Thursday, November 28, 2019

See the Erie Canal at the Movies

In honor of the the 200th anniversary of the Erie Canal (constructed 1817-1825), here are some movies – fictional and documentary – that feature the Erie Canal. Segments (minutes) are given that illustrate or describe the canal.

The Farmer Takes a Wife, 1935 (Wikipedia) (IMDB)

Based on the 1929 novel, Rome Haul, by Walter Edmonds (which was also the basis for the 1934 Broadway production (Wikipedia, IBDB)), most of this movie involves the Erie Canal. Stars Janet Gaynor and Henry Fonda (in his first movie appearance), directed by Victor Fleming. Many canal scenes appear throughout the movie. This scene, which takes place in a tavern, renders a comic version of Low Bridge, Everybody Down.

A DVD of the movie was released by 20th Century-Fox's Cinema Archives and is widely available. Also, you can watch the entire movie here.

The Farmer Takes a Wife, 1953 (Wikipedia) (IMDB)

Another movie based on Walter Edmond's Rome Haul, this one is a musical adaptation with songs by Harold Arlen and Dorothy Fields. Stars Betty Grable and Dale Robertson, directed by Henry Levin. Many canal scenes appear throughout the movie. You can watch it here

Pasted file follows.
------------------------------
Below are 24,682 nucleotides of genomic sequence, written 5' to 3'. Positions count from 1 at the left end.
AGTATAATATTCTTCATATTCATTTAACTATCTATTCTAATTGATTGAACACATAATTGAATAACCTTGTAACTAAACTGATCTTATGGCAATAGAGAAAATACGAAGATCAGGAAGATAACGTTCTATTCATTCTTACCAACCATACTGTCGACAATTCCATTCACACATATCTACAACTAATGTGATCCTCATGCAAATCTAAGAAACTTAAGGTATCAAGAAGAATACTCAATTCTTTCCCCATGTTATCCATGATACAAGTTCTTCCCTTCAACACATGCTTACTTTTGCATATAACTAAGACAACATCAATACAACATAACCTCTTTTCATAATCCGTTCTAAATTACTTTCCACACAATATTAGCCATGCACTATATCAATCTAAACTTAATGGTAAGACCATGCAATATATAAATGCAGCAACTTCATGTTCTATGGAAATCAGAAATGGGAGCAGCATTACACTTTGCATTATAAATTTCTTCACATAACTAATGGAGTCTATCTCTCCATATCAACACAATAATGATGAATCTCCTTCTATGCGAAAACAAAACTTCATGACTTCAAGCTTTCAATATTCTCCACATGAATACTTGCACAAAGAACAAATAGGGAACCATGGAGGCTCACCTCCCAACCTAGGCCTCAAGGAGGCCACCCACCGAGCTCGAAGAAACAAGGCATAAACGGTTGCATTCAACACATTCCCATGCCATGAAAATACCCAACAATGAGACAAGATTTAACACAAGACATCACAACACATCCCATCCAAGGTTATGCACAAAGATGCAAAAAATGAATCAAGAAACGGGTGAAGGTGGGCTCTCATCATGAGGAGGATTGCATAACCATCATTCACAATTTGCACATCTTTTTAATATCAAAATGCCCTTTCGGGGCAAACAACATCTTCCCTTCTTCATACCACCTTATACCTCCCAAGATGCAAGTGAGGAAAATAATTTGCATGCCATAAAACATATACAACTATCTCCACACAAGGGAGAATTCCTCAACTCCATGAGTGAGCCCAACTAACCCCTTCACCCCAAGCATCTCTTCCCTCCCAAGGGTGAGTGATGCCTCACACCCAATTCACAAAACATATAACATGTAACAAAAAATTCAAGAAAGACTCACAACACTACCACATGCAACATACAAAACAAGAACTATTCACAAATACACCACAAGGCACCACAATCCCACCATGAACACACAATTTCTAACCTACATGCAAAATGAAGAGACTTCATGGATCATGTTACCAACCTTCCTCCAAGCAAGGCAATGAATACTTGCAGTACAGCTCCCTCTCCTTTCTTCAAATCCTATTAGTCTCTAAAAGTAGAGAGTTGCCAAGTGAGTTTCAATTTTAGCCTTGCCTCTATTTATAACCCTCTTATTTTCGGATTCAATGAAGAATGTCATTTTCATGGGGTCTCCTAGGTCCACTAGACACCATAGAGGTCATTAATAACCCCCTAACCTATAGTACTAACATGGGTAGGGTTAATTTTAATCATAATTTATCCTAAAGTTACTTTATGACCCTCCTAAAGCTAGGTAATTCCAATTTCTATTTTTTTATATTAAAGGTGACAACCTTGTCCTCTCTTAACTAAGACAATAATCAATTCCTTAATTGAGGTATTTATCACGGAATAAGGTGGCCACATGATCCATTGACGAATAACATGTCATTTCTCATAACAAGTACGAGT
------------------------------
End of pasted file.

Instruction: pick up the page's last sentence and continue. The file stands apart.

The Farmer Takes a Wife, 1940, 1953

The play was adapted for radio, twice! Listen or download the mp3 here:

Rio Grande, 1950 (Wikipedia) (IMDB)

As John Wayne leads the U.S. Calvary on horseback across the dusty desert southwest, he calls out, “Singers, give us a tune!” The chosen song? Low Bridge, Everybody Down (The Erie Canal Song). Stars Maureen O'Hara and John Wayne, directed by John Ford.
Minutes: 49:12-49:48

How the West Was Won, 1962 (Wikipedia) (IMDB)

This Cinerama epic spans many decades. It begins with the Erie Canal.

Minutes: 9:26-11:00 and 14:08-15:15

New York: A Documentary Film, 1999 (PBS) (Wikipedia) (IMDB)

Episode 1: The Country and the City (1609-1825);
  Chapter 10, A Larger Destiny: The Grid and the Canal
Minutes: 1:33:19-1:43:05

In the next episode of the series, Episode Two: 1825-1865, Order and Disorder, Chapter Two, The Metropolis of America, the important role of the Erie Canal in the growth on New York City is highlighted - minutes 6:38-8:03.

15 Miles On The Erie Canal - Part 1 (2006)




15 Miles On The Erie Canal - Part 2 (2006)

America's Heritage: The Erie Canal (1957)





Carver Companies Move GE Steam Turbines (2016)





 That's all for now! If you know of any other Erie Canal scenes at the movies, please let me know.

3 comments:

  1. Thanks, Sandy! I didn't appreciate until adulthood all those rainy lunch recesses spent in the school auditorium learning and singing traditional American songs like "Erie Canal," "I've Been Working on the Railroad," "Clementine," etc. There's a lot of history in those songs and one never hears them anymore. Keep up your good work preserving them!

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  2. The song, "Low Bridge: Everybody Down (or Fifteen Years on the Erie Canal)," is a story unto itself. I call it "A Tribute to Sal: A Dedicated, Reliable Worker, Displaced by the Advance of Technology."

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